1/T{(RT SETUP −AT SETUP)−(RT HOLD −AT HOLD)}=½ cycle;  (EQ. C)
1/T{(RT SETUP −AT SETUP)−(RT HOLD −AT HOLD)}=1 cycle;  (EQ. D)
Given the convention that launch and test reference signal edges are within one tick of each other for a hold timing constraint, and the relationships of EQ. C and EQ. D between setup and hold launch and capture events, the relationships provided by EQ. C and EQ. D are applied to the exemplary signal paths of FIG. 4, as summarized in FIG. 5. Note that EQ. C and EQ. D exist for pairs of signals that are to have complementary checks, which constrain a path to “setup the test signal before the reference signal edge” and “hold the test signal beyond the reference signal edge.” Given one of the setup and hold timing constraints with reference to a reference signal, EQ. C or EQ. D provides a correct cycle time for the other of the setup and hold timing constraints.

In at least one embodiment of the invention, a static timing analysis tool computes event timing modulo the reference signal. Referring to FIG. 4, signal d401 is launched by a rising edge of mclk through sequential device 401 to sequential device 414, a device corresponding to EQ. C, which gates signal q401 with mclk. The waveform of FIG. 4 illustrates that the number of transitions included in one cycle of mclk is T=2. Since conventionally zero cycle setup checks are not allowed, and since the path is a single-frequency path, (multifrequency paths are discussed below), the next occurring rising edge defines the capture event for the setup timing constraint. Thus, for data launched from sequential device 401 at edge two of mclk, the setup timing constraint capture event should occur at the fourth mclk edge. The launch event for the hold timing constraint occurs at edge two of mclk. According to EQ. C, the capture event for the hold timing constraint occurs at the third edge of mclk.

In at least one embodiment of the invention, the static timing analysis tool uses EQ. C and EQ. D, as applicable, to test whether the static timing analysis tool provided a correct combination of setup and hold checks for the data to transact within the allotted number of cycles. If the test fails, i.e., the static timing analysis tool failed to provide a correct combination of setup and hold checks for the data to transact within the allotted number of cycles, and the static timing analysis tool changes one of the setup and hold times, e.g., one of RTSETUP and RTHOLD becomes an unknown variable. Although, in general, either of RTSETUP and RTHOLD may be variable, a particular design may have constraints resulting in RTHOLD being unknown. Regardless of which of RTSETUP and RTHOLD is variable, the static timing analysis tool solves for the unknown variable using EQ. C or EQ. D, as applicable and adjusts an appropriate one of RTSETUP and RTHOLD, accordingly (e.g., by modifying an adjustment factor for the corresponding slack computation).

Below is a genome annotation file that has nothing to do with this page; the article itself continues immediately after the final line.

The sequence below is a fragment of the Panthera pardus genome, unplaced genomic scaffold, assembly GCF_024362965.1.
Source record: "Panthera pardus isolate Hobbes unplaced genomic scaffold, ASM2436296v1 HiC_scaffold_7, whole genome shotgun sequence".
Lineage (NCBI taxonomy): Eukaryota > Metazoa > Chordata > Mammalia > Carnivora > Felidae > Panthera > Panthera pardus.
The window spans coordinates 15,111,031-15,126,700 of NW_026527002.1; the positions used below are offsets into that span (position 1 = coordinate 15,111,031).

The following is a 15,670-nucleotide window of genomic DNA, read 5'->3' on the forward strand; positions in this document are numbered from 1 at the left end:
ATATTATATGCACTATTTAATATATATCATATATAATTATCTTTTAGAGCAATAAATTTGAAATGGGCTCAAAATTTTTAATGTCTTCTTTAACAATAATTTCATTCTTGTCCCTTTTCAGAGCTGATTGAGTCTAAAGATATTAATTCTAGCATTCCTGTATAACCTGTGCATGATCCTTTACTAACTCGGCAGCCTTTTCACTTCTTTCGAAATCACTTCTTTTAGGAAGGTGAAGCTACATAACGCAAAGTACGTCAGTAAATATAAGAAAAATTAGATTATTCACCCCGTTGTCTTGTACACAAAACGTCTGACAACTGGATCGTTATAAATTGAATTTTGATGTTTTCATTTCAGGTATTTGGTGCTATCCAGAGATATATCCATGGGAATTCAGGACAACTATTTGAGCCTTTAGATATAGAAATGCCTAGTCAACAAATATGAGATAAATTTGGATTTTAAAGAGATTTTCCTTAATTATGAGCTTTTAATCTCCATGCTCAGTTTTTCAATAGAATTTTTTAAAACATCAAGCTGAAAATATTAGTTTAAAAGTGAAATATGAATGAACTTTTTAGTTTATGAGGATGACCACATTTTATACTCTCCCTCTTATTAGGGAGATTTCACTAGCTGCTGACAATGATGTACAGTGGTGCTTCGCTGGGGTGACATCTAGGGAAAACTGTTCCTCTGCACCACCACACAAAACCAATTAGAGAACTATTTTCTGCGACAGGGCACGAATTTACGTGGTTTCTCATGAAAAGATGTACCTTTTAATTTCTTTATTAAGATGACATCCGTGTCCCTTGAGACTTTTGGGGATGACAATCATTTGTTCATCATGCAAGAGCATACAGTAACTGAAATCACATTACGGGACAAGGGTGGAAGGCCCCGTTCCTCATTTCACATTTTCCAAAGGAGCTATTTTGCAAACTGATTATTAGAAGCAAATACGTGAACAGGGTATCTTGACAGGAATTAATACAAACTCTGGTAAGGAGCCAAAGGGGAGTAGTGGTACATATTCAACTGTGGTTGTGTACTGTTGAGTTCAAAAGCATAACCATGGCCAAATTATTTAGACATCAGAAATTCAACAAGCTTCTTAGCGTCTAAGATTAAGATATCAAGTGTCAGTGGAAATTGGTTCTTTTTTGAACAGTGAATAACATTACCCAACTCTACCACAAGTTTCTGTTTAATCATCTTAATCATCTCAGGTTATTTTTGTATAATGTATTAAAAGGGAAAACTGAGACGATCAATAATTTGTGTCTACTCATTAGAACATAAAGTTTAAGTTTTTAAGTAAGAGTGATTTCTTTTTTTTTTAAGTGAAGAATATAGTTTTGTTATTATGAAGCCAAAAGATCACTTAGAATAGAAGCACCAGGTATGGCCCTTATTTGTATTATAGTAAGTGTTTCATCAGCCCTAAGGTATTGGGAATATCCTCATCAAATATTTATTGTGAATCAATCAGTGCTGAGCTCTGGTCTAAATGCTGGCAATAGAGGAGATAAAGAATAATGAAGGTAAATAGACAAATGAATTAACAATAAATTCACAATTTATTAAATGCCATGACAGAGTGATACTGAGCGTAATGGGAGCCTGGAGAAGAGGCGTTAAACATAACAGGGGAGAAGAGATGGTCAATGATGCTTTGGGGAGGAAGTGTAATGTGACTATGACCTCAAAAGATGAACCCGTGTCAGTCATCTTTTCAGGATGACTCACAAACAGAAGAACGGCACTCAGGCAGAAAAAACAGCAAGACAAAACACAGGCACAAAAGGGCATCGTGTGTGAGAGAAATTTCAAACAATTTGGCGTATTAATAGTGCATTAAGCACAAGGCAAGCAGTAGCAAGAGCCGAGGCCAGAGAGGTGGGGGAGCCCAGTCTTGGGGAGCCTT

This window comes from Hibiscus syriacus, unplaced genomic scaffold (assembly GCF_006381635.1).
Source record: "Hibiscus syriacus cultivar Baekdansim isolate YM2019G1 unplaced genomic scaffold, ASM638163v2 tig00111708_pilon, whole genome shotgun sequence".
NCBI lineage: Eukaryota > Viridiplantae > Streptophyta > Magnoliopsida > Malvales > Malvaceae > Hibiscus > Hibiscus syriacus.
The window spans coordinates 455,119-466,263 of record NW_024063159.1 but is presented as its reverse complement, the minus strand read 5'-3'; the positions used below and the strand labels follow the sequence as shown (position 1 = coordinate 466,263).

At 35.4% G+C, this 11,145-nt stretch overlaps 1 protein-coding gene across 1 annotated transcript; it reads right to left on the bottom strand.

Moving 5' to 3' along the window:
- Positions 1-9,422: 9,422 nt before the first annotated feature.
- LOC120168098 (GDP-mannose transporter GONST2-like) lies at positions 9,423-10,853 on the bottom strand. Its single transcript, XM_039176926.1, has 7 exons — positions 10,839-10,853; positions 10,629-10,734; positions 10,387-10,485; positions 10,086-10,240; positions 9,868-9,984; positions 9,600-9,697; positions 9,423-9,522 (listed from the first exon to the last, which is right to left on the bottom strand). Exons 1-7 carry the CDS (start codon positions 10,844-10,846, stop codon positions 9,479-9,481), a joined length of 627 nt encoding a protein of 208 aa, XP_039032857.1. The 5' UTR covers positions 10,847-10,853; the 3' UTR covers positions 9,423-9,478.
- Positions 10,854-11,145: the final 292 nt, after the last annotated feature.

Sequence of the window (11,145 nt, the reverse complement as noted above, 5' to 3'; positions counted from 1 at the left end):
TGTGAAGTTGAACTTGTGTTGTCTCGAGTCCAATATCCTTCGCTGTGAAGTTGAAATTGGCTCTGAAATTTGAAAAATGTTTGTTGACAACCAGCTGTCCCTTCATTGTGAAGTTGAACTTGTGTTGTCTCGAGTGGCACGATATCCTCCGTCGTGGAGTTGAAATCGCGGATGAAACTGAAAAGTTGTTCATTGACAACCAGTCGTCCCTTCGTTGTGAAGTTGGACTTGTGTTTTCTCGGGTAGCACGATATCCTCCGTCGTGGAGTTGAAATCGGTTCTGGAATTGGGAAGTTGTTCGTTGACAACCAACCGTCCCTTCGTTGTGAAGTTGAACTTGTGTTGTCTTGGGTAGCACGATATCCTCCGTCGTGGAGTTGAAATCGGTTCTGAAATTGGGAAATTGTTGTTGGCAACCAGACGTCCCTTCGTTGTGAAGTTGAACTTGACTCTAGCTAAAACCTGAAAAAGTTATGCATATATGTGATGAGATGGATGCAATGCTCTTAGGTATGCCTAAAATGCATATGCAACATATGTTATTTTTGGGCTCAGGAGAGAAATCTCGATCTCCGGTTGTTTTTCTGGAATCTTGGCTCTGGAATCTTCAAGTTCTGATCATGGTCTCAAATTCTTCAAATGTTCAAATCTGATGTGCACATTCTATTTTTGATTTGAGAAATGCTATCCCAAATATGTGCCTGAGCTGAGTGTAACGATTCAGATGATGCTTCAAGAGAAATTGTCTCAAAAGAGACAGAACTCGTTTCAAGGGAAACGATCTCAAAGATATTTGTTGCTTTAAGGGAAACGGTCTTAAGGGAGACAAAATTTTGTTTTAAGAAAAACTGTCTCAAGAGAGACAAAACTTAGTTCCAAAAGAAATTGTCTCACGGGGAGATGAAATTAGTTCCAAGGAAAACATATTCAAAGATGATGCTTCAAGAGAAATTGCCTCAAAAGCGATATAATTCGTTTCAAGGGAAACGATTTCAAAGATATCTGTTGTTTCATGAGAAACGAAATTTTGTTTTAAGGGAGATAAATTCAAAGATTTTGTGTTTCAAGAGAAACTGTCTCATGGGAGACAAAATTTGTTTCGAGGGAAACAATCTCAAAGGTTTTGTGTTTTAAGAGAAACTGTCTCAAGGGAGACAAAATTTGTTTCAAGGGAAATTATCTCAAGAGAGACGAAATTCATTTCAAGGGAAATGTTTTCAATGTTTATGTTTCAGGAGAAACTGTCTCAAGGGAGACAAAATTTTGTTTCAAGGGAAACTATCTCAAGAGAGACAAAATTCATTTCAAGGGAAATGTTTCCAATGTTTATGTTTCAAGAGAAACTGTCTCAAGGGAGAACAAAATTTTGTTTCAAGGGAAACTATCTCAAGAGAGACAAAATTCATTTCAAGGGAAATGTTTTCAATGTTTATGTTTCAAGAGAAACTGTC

Referring to the example of FIG. 2 and FIG. 3, all transactions are relevant to a single clock, e.g., CLK, because the example does not include a multicycle path. Since in the example, setup and hold checks are related to a gated clock, EQ. C applies. The static timing analysis tool determines whether 1/360 ps {(RTSETUP−ATSETUP)−(RTHOLD−ATHOLD)}=½. 1/360 ps {(360 ps−0 ps) −(−180 ps−0 ps)}=1½, which is not equal to ½ as required by EQ. C. Accordingly, one of RTSETUP and RTHOLDis changed. Since in this example, ATHOLD=0 ps and RTHOLD satisfies the requirement that next cycle data is not launched before current cycle data is captured with reference to the master clock, then RTSETUP is the variable. Solving for RTSETUP, 1/360 ps {(RTSETUP−0 ps)−(−180 ps−0 ps)}=½, RTSETUP is 0 ps and the adjust, which was previously 360 ps for path 8, becomes 0 ps. Thus, the static timing analysis tool establishes a zero-cycle setup timing constraint. The setup slack computation for path 8, slack(setup)=RT+adjust−AT. Since RT=0 ps−clockskew−setup time=0 ps−60 ps−0 ps=−60 ps, adjust=0 ps, and AT=30 ps, slack(setup)=−90 ps. The hold slack of path 6, which was 150 ps is valid, but the new setup slack for this data edge is −90 ps.

In at least one embodiment of the present invention, a static timing analysis tool adjusts a slack computation for a timing constraint for a multi-frequency signal path or multi-cycle signal path. For example, a setup timing constraint may be based on a launch event derived from a first reference signal and a capture event derived from a second reference signal (FIG. 7). A slack adjustment for the multi-frequency timing constraint is based on a greatest common divisor (i.e., GCD) of the two reference signal frequencies. In general, gated clocks apply to single cycle, single frequency launch/capture paths, making EQ. C inapplicable. Exemplary multi-frequency path or multi-cycle path may be analyzed using EQ. D, where T is defined as the greatest common divisor (GCD) for the multi-frequency path and T is defined as N*Tcycle otherwise, N being the number of cycles allocated for the path (e.g., when not multi-cycle, N=1).